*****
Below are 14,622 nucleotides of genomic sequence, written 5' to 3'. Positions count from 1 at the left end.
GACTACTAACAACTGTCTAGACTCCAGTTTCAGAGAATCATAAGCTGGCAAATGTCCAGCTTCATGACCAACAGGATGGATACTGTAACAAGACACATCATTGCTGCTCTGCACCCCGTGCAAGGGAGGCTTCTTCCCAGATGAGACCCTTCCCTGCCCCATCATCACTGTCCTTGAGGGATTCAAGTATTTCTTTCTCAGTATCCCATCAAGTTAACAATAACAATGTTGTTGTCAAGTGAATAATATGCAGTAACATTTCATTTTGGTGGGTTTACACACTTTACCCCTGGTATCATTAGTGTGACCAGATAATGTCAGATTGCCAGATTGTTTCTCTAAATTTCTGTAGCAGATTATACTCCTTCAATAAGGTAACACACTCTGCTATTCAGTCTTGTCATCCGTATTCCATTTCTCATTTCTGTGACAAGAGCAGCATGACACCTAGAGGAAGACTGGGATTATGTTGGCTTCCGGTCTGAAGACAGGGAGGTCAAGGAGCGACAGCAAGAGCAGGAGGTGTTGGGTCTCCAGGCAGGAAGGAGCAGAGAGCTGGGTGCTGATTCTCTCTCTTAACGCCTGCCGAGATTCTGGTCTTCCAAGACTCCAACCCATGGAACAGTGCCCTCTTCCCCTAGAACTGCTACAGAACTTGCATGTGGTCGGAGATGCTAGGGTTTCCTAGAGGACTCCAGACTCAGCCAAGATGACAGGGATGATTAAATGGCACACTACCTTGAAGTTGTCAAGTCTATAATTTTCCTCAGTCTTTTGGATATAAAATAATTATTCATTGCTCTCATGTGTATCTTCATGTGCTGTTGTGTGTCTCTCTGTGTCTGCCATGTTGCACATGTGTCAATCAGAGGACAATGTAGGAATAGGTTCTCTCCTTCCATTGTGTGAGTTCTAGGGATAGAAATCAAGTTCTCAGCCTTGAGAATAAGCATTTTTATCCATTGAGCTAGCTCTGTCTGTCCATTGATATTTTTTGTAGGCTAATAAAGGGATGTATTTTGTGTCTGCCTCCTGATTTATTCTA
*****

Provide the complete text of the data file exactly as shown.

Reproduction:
Below are 14,622 nucleotides of genomic sequence, written 5' to 3'. Positions count from 1 at the left end.
GACTACTAACAACTGTCTAGACTCCAGTTTCAGAGAATCATAAGCTGGCAAATGTCCAGCTTCATGACCAACAGGATGGATACTGTAACAAGACACATCATTGCTGCTCTGCACCCCGTGCAAGGGAGGCTTCTTCCCAGATGAGACCCTTCCCTGCCCCATCATCACTGTCCTTGAGGGATTCAAGTATTTCTTTCTCAGTATCCCATCAAGTTAACAATAACAATGTTGTTGTCAAGTGAATAATATGCAGTAACATTTCATTTTGGTGGGTTTACACACTTTACCCCTGGTATCATTAGTGTGACCAGATAATGTCAGATTGCCAGATTGTTTCTCTAAATTTCTGTAGCAGATTATACTCCTTCAATAAGGTAACACACTCTGCTATTCAGTCTTGTCATCCGTATTCCATTTCTCATTTCTGTGACAAGAGCAGCATGACACCTAGAGGAAGACTGGGATTATGTTGGCTTCCGGTCTGAAGACAGGGAGGTCAAGGAGCGACAGCAAGAGCAGGAGGTGTTGGGTCTCCAGGCAGGAAGGAGCAGAGAGCTGGGTGCTGATTCTCTCTCTTAACGCCTGCCGAGATTCTGGTCTTCCAAGACTCCAACCCATGGAACAGTGCCCTCTTCCCCTAGAACTGCTACAGAACTTGCATGTGGTCGGAGATGCTAGGGTTTCCTAGAGGACTCCAGACTCAGCCAAGATGACAGGGATGATTAAATGGCACACTACCTTGAAGTTGTCAAGTCTATAATTTTCCTCAGTCTTTTGGATATAAAATAATTATTCATTGCTCTCATGTGTATCTTCATGTGCTGTTGTGTGTCTCTCTGTGTCTGCCATGTTGCACATGTGTCAATCAGAGGACAATGTAGGAATAGGTTCTCTCCTTCCATTGTGTGAGTTCTAGGGATAGAAATCAAGTTCTCAGCCTTGAGAATAAGCATTTTTATCCATTGAGCTAGCTCTGTCTGTCCATTGATATTTTTTGTAGGCTAATAAAGGGATGTATTTTGTGTCTGCCTCCTGATTTATTCTA